There was a similar feeling in the initial orchestral section of the Double Concerto, with the three-against-two rhythms (one of the older Brahms's less lovable fingerprints) dogged and stodgy. But the performance gained in momentum, drama and warmth, thanks to some impressive solo playing, especially from cellist Moray Welsh, who wrung the juices expertly from the finale's second theme. Violinist Alexander Barantschik, fine as he was, felt just a little cold in comparison.
It was the Second Symphony that showed Davis at his huggable best: grandly eloquent and rarely inclined to hurry, but with a compelling, deeply felt overview of the work, and an extra, rare quality one can only describe as humane. The Second Symphony is often characterised as a "happy", "contented" counterpart to the "tragic" First (amazing how simple-minded we programme- note writers can be at times!). Davis showed what an emotionally complex work it is, sometimes radiantly lyrical, sometimes troubled, particularly in the first two movements. Few of Brahms's slow movements are darker or more elegiac than this symphony's Adagio. Yes, the finale is brighter, on the whole, but Brahms does allow a moment's sombre recollection at the heart of the movement. So many performances glide routinely through this passage. There was nothing routine about Davis's reading.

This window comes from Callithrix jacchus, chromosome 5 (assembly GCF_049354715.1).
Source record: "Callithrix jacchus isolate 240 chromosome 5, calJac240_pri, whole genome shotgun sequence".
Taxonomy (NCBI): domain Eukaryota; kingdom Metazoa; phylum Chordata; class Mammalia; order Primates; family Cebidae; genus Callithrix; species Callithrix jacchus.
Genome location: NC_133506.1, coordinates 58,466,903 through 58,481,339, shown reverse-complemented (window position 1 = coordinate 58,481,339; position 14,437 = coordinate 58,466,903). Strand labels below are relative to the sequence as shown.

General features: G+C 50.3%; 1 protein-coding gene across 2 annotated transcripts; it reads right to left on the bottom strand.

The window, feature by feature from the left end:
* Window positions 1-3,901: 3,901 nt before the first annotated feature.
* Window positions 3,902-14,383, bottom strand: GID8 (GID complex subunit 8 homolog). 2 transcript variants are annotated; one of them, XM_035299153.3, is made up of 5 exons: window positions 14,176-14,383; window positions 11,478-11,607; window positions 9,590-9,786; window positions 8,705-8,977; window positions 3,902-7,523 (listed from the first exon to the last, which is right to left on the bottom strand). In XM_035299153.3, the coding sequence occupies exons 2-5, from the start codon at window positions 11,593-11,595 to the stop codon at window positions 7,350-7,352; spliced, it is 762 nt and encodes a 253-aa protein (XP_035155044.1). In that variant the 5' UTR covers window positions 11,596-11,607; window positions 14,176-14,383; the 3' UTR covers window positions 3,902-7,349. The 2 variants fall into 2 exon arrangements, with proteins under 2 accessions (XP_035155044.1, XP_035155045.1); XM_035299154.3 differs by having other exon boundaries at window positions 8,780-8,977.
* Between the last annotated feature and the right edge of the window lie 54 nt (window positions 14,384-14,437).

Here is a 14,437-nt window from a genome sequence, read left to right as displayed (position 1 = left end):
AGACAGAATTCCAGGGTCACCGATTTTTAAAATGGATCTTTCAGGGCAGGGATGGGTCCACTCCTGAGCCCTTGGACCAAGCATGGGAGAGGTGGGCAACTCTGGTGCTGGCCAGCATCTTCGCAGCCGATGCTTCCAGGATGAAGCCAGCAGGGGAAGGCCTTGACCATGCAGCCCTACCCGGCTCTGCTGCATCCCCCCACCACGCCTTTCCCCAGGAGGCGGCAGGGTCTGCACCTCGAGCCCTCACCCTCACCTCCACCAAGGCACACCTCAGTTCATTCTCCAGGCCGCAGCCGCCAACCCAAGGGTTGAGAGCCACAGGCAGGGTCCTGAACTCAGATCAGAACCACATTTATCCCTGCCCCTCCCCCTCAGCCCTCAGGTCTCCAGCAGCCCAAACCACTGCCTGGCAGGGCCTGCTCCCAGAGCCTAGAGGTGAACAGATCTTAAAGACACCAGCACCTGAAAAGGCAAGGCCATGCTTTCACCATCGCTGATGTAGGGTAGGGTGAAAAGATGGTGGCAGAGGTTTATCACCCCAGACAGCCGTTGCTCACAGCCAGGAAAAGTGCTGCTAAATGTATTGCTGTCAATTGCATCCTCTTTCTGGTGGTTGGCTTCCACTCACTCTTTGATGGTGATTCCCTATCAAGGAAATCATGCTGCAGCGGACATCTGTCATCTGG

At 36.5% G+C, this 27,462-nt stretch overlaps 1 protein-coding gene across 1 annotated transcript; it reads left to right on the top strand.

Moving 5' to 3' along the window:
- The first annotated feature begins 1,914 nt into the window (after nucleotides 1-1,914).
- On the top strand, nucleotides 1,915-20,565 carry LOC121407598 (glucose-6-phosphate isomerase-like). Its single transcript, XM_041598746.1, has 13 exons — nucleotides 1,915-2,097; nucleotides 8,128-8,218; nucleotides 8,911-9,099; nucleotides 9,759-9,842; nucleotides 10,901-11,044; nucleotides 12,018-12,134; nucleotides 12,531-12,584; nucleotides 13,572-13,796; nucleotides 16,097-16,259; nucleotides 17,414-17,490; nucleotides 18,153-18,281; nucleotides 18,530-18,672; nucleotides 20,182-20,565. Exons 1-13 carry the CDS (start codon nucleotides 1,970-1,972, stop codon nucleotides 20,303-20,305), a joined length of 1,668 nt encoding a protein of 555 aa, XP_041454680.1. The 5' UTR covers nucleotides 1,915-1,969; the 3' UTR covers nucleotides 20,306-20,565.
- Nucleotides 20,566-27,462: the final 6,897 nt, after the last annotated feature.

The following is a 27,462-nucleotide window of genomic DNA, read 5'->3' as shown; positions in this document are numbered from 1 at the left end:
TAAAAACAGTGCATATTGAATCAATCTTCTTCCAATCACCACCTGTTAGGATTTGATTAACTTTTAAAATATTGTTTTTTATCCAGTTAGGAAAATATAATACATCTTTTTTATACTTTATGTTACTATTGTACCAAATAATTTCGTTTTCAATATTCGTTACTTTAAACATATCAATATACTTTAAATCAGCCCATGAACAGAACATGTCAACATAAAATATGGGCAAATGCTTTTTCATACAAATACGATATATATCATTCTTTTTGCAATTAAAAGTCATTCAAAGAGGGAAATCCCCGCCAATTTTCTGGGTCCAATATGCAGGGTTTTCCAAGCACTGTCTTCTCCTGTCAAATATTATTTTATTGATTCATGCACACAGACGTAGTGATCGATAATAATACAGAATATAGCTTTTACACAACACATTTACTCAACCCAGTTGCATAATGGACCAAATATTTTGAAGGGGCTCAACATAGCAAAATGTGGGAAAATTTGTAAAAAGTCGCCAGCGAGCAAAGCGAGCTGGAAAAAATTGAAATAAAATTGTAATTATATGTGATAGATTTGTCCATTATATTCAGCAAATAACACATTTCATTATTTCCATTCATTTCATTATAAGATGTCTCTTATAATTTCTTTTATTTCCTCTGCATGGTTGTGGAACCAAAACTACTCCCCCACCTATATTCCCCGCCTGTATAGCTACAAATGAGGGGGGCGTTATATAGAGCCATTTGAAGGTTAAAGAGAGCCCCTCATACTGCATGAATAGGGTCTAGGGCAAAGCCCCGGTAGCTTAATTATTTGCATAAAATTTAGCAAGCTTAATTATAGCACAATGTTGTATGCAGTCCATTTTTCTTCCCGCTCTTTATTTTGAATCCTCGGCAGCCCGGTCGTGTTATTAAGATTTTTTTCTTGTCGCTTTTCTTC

Bruno Weil and the Orchestra of the Age of Enlightenment also included the Second in their all-Brahms concert at the QEH on Monday. Brahms on period instruments is still enough of a novelty to hold the attention as sheer sound, without bringing in questions of interpretation. No question that the balance of the heavy brass and timpani to the rest of the orchestra is more effective on the instruments of Brahms's day. The trombones don't blare in the first movement, and the solo tuba in the Adagio is far less elephantine - more like a soulful bass horn in fact.
There was some fine solo playing in both this symphony and No 4 - Monday's opening work. Particularly telling were Anthony Pay's clarinet, Andrew Clark's horn and Lisa Beznosiuk's soft-toned wooden flute. There were also moments when the limitations of a 19th-century orchestra became apparent: the scrawny cello sound in the Adagio's opening melody, or the rather too frequent split brass notes. One can put up with such imperfections when there is intensity and insight to compensate, but Weil's interpretations were, on the whole, solid and rather four-square. The closing pages of No 2 were exhilarating, but the memory of the Davis performance, four days earlier, still lingered.